The spine is made up of bones (vertebrae) joined together by the discs at the front and small joints called facet joints at the back. The facet joints can become arthritic and painful.
If surgery is to be undertaken, it is clearly essential to identify as accurately as possible the source of the pain. Often this is obvious on the scans and X-rays but sometimes more than one potential cause is found or the cause is not entirely clear. In such situations further, more invasive investigations including diagnostic facet joint injections can be helpful.
The procedure is also used to treat back pain caused by facet joint disease.
Facet Joint injection involves the insertion of a needle into the facet joints using X-ray control. The joint is injected with contrast to confirm correct positioning. Local anaesthetic is injected to see if the pain resolves which offers evidence of the facet joints being at least in part the pain source.
A long acting steroid or other anti inflammatory medicine is usually injection to see if longer term resolution of symptoms can be obtained.
Sedation is given during facet joint injection. The injection may cause some discomfort or but this is usually short lived.
After the operation you will be encouraged to mobilize as soon as possible with the assistance of physiotherapists and nurses. Once mobile enough to manage at home you can be discharged.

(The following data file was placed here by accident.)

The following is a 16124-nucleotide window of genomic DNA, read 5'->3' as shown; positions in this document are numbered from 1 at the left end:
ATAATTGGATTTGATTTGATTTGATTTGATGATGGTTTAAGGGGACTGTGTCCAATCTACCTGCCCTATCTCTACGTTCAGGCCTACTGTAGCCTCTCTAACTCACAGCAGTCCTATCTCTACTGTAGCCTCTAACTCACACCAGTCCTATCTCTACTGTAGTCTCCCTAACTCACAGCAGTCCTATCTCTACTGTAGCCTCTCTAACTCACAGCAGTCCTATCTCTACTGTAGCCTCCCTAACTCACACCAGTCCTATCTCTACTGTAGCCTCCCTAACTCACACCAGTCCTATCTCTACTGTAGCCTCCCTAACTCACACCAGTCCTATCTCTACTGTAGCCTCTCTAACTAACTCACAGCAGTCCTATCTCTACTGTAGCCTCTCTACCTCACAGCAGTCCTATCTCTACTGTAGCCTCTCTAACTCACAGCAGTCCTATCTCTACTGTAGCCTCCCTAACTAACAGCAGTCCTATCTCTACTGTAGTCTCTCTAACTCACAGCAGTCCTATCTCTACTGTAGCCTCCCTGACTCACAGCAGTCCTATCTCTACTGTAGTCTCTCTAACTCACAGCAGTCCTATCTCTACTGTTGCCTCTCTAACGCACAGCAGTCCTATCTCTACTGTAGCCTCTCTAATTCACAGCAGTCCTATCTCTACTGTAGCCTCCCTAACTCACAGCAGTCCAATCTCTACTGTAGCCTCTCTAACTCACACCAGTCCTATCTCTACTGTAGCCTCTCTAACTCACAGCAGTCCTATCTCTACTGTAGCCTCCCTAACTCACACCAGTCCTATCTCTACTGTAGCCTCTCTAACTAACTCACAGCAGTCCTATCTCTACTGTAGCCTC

It is important to keep a record as to whether your pain is worse, the same, or better in the hours and days after your facet joint injection.
An outpatient appointment will be arranged.
Facet joint injection is a test and a treatment for your symptoms. You should get back to normal function very quickly after the procedure. The procedure is usually done as a day case.
In order to monitor the results of surgery you will be asked to complete outcome questionnaires from time to time.
Most patients do not suffer any adverse problems. Occasionally complications do occur and can require further treatment.
Nerve damage is rare during facet joint injection. If it occurs it can cause areas of numbness, pins and needles and weakness. Neuralgic pain can also be troublesome.
Cauda equina syndrome is very rare and occurs when the nerves to the bowel and bladder are affected. Any numbness around the bottom or problems with passing stool or water should be reported immediately.
Scar tissue can form around the nerve root tethering the nerve causing ongoing pain. Occasionally further surgery is required to free up the nerve.
Infections can occur in the wound and rarely deep in the joint. These can be treated with antibiotics but occasionally require surgical cleaning and debridement.
Damage to the lining of the nerve root (Dura) can result in a leak of fluid (csf).. Rarely the leak persists and has to be repaired surgically.
Spasm can occur causing a short period of troublesome pain aggravating previous symptoms. This is treated if necessary by antispasmodic medication.
Anaesthetic complications will be explained by your anaesthetist.
Please be assured that every effort is made to avoid the complications listed and any others which can very rarely occur.
If you have any questions or wish to discuss things further please ask at any time. It is important that you have all the information you require about your procedure, and we will assist you in every way possible.
MR ANDREW HOWARD
Consultant Spinal and Orthopaedic Surgeon
Ref No FJI0205